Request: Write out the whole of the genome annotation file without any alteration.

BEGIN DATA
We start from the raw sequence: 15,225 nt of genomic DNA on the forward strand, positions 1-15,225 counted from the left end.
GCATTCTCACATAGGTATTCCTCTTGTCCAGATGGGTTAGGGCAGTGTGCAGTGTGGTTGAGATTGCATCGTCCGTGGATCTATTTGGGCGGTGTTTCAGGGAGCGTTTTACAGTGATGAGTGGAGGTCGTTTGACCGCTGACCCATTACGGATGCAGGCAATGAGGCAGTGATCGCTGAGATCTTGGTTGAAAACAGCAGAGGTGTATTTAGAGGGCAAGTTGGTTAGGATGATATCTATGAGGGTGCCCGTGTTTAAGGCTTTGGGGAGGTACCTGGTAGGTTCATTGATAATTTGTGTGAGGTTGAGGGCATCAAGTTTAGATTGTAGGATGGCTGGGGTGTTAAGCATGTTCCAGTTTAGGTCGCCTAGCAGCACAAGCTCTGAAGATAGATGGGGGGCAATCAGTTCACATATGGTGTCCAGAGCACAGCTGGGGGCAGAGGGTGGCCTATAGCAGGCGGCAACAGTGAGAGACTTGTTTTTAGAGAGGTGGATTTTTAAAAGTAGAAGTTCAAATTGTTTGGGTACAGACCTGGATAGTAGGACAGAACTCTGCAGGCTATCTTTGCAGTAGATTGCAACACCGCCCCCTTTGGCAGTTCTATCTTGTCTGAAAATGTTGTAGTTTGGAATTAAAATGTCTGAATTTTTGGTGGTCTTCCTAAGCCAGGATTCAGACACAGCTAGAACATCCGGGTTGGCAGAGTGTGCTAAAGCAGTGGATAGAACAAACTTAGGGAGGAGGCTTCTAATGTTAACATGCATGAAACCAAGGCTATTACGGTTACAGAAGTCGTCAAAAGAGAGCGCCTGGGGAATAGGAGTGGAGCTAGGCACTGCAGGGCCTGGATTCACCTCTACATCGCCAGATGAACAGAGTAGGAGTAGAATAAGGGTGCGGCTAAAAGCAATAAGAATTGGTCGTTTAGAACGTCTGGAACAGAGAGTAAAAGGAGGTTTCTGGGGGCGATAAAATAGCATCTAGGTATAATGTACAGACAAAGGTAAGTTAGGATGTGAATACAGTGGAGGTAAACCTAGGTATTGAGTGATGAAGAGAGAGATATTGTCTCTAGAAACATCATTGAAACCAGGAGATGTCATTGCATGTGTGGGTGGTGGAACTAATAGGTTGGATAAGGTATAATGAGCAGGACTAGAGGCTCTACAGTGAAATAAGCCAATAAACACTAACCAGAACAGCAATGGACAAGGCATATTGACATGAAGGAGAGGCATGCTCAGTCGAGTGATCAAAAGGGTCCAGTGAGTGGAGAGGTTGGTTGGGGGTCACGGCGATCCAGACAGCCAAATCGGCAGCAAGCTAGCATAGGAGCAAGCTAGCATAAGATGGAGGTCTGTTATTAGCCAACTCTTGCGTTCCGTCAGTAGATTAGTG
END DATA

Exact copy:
We start from the raw sequence: 15,225 nt of genomic DNA on the forward strand, positions 1-15,225 counted from the left end.
GCATTCTCACATAGGTATTCCTCTTGTCCAGATGGGTTAGGGCAGTGTGCAGTGTGGTTGAGATTGCATCGTCCGTGGATCTATTTGGGCGGTGTTTCAGGGAGCGTTTTACAGTGATGAGTGGAGGTCGTTTGACCGCTGACCCATTACGGATGCAGGCAATGAGGCAGTGATCGCTGAGATCTTGGTTGAAAACAGCAGAGGTGTATTTAGAGGGCAAGTTGGTTAGGATGATATCTATGAGGGTGCCCGTGTTTAAGGCTTTGGGGAGGTACCTGGTAGGTTCATTGATAATTTGTGTGAGGTTGAGGGCATCAAGTTTAGATTGTAGGATGGCTGGGGTGTTAAGCATGTTCCAGTTTAGGTCGCCTAGCAGCACAAGCTCTGAAGATAGATGGGGGGCAATCAGTTCACATATGGTGTCCAGAGCACAGCTGGGGGCAGAGGGTGGCCTATAGCAGGCGGCAACAGTGAGAGACTTGTTTTTAGAGAGGTGGATTTTTAAAAGTAGAAGTTCAAATTGTTTGGGTACAGACCTGGATAGTAGGACAGAACTCTGCAGGCTATCTTTGCAGTAGATTGCAACACCGCCCCCTTTGGCAGTTCTATCTTGTCTGAAAATGTTGTAGTTTGGAATTAAAATGTCTGAATTTTTGGTGGTCTTCCTAAGCCAGGATTCAGACACAGCTAGAACATCCGGGTTGGCAGAGTGTGCTAAAGCAGTGGATAGAACAAACTTAGGGAGGAGGCTTCTAATGTTAACATGCATGAAACCAAGGCTATTACGGTTACAGAAGTCGTCAAAAGAGAGCGCCTGGGGAATAGGAGTGGAGCTAGGCACTGCAGGGCCTGGATTCACCTCTACATCGCCAGATGAACAGAGTAGGAGTAGAATAAGGGTGCGGCTAAAAGCAATAAGAATTGGTCGTTTAGAACGTCTGGAACAGAGAGTAAAAGGAGGTTTCTGGGGGCGATAAAATAGCATCTAGGTATAATGTACAGACAAAGGTAAGTTAGGATGTGAATACAGTGGAGGTAAACCTAGGTATTGAGTGATGAAGAGAGAGATATTGTCTCTAGAAACATCATTGAAACCAGGAGATGTCATTGCATGTGTGGGTGGTGGAACTAATAGGTTGGATAAGGTATAATGAGCAGGACTAGAGGCTCTACAGTGAAATAAGCCAATAAACACTAACCAGAACAGCAATGGACAAGGCATATTGACATGAAGGAGAGGCATGCTCAGTCGAGTGATCAAAAGGGTCCAGTGAGTGGAGAGGTTGGTTGGGGGTCACGGCGATCCAGACAGCCAAATCGGCAGCAAGCTAGCATAGGAGCAAGCTAGCATAAGATGGAGGTCTGTTATTAGCCAACTCTTGCGTTCCGTCAGTAGATTAGTG